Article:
John McCain is an irresponsible, immature clown, and because he’s a clown, he tends to associate with other clowns, such as Tom Coburn. McCain and Coburn gave what they hope is a gullible media a list of the 100 worst projects funded by the American Recovery and Reinvestment Act (ARRA), also known as the "stimulus" Act. But every project on that list is likely better than what these clowns want to do with the same money.

To it’s credit, CNN at least took the trouble to check on several items on the clowns’ list. CNN discovered (no surprise) the clowns had misrepresented the facts; as CNN points out, the projects’ public purpose could have been discovered with a clarifying phone call or Google search. But clarity is not the clowns’ goal.

To be sure, as long as Congress allows itself to be bribed as the means to getting elected, there will always be programs funded by government that are foolish or less worthy than other projects that should have been funded under some concept of the public interest. So it’s appropriate for government watchdogs and the media to point that out how to improve government spending and avoid waste.

But that’s not what the McCain and Coburn clowns are doing here. They’re trying to muddy the waters about what stimulus spending is about so as to obscure the Republicans’ wholesale failure to do anything to help the economy recover — to obscure that they’ve done everything they can to wreck the economy. If they were to come up with a list of the 100 most worthwhile projects/programs that should have been funded to create jobs or economic growth, but were not funded under ARRA, then perhaps the media should take them seriously. But these men are not serious; they’re irresponsible clowns.

What’s really happening here is the Coburn/McCain clowns are implicitly conceding that if a project is worth doing, then stimulus spending for that project would have been worth doing as a boost to the economy. If that’s true, then the next question becomes, "notwithstanding the 100 questionable projects (many of which turned out to be worthwhile), was the bulk of the stimulus spending okay?" The clowns can’t tell us, because they haven’t asked the question.

Further, neither of these clowns provides us with a list of the 100 most deserving projects that should have been funded but which were left out. Where is that list? And why haven’t McCain and Coburn and friends offered legislation to fund those worthwhile projects?

But this is all diversion. The stimulus concept was worth pursuing even if the "projects" had little or no value beyond the spending itself. Increasing spending, getting that money into the economy, was the point. The selected projects merely tell us how much more value (or increase in GDP) could be "bought" from that spending.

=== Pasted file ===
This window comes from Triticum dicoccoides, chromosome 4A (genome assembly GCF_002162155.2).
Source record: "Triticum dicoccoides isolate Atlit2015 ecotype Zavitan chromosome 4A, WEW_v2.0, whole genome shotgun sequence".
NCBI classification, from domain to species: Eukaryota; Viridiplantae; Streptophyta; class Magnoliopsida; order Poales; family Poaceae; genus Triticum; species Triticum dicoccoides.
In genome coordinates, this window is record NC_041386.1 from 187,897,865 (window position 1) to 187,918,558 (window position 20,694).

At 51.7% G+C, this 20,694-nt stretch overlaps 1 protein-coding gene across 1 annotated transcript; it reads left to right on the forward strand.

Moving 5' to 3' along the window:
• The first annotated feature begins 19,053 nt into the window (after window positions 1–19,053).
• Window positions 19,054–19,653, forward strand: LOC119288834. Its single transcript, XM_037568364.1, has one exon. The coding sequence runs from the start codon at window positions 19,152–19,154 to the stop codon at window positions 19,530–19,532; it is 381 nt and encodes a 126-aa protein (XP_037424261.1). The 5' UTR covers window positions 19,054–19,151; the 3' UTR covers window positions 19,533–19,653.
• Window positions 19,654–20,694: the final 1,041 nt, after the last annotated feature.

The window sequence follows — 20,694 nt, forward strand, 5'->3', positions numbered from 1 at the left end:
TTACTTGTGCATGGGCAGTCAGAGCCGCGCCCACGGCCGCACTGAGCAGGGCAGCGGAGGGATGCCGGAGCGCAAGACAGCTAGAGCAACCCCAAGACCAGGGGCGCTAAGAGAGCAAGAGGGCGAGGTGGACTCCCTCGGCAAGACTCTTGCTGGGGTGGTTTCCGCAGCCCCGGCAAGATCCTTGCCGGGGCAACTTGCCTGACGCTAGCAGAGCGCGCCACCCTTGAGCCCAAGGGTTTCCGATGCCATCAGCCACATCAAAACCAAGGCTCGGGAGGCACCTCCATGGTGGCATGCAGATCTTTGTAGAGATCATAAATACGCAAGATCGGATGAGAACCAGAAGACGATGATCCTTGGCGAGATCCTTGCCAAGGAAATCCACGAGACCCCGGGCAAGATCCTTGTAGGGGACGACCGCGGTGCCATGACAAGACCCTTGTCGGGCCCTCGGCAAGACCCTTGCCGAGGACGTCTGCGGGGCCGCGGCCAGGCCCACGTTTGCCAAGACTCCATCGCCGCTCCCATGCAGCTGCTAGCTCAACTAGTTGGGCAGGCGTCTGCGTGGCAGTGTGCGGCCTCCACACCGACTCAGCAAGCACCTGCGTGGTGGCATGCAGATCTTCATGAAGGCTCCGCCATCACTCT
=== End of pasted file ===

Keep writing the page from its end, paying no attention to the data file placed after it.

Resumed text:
So what would John McCain’s economic adviser, Mark Zandi, tell us? To be consistent with what he’s said for the last year or so, he’d have to explain that if you give a worker $100 to dig a ditch and another worker $100 to fill it up, that’s two jobs and $200 that will become stimulus spending that would not otherwise occur. If you funnel that $200 through a private contractor who pays the diggers/fillers, it’s the same thing.

So if you dig a million such ditches, and lay new sewer or water pipes to replace our failing infrastructure, that’s at least $200 million in stimulative spending. With a likely multiplier factor of 1.5 (Zandi and many economists agree here) that’s like $300 million in total effect on GDP that would not otherwise occur. Does America have $300 million, or $300 billion in projects that need doing? Try $3 trillion. Do we have enough unemployed or underused workers willing and able to do all those projects? Of course we do. So where’s your plan, McCain? Republicans? Obama?

And the question still stands: what would the GOP spend money on to stimulate the economy, if not what it was spent on? So far, the only "program" all Republicans have endorsed so far is a straight-up gift (via tax cuts) of borrowed money to the wealthy. The rich would no doubt appreciate such a generous gift, but Mr. Zandi would be obliged to tell his Senator that gifts to the rich have less (about 1/5 as much) of a stimulative effect than paying the otherwise unemployed to dig/fill in ditches, even without new water pipes.

Paying the ditch diggers has about five times the effect on GDP as gifts to the rich, because as Mark Zandi and every responsible economist agrees, the rich don’t spend as much proportionally as the otherwise unemployed workers. The multiplier for wealthy tax cuts (about 0.3) means that that proposal belongs on the clowns’ list of things you shouldn’t waste money on, when there are so many other better ways to use the same money.

If McCain and Coburn weren’t clowns, they’d have to agree with their economic advisers that to help the economy, we need more ditches, and other infrastructure spending, and more aid to states to pay teachers and firemen and police and renovated parks and restored waterways . . . and zero gifts to the rich. And recall that the total effective ARRA stimulus was only about $600 billion (over two plus years), while the increased deficit over a decade of extending Bush tax cuts for the wealthy would be over $600 billion. Now there’s a choice even clowns should get right.

John McCain could have been President; the Republicans want to take over Congress. But their economic/jobs policy is to withhold money from workers and teachers doing public works projects that need to be done and would help the economy now and in the future, and give the same money — as an outright gift — to rich people.

This is why America would have made a terrible mistake by making John McCain President, and why electing Republicans (or conservaDems who mimick them) in November would be equally foolish. We have enough clowns, and they’ve already wrecked the economy.

John Chandley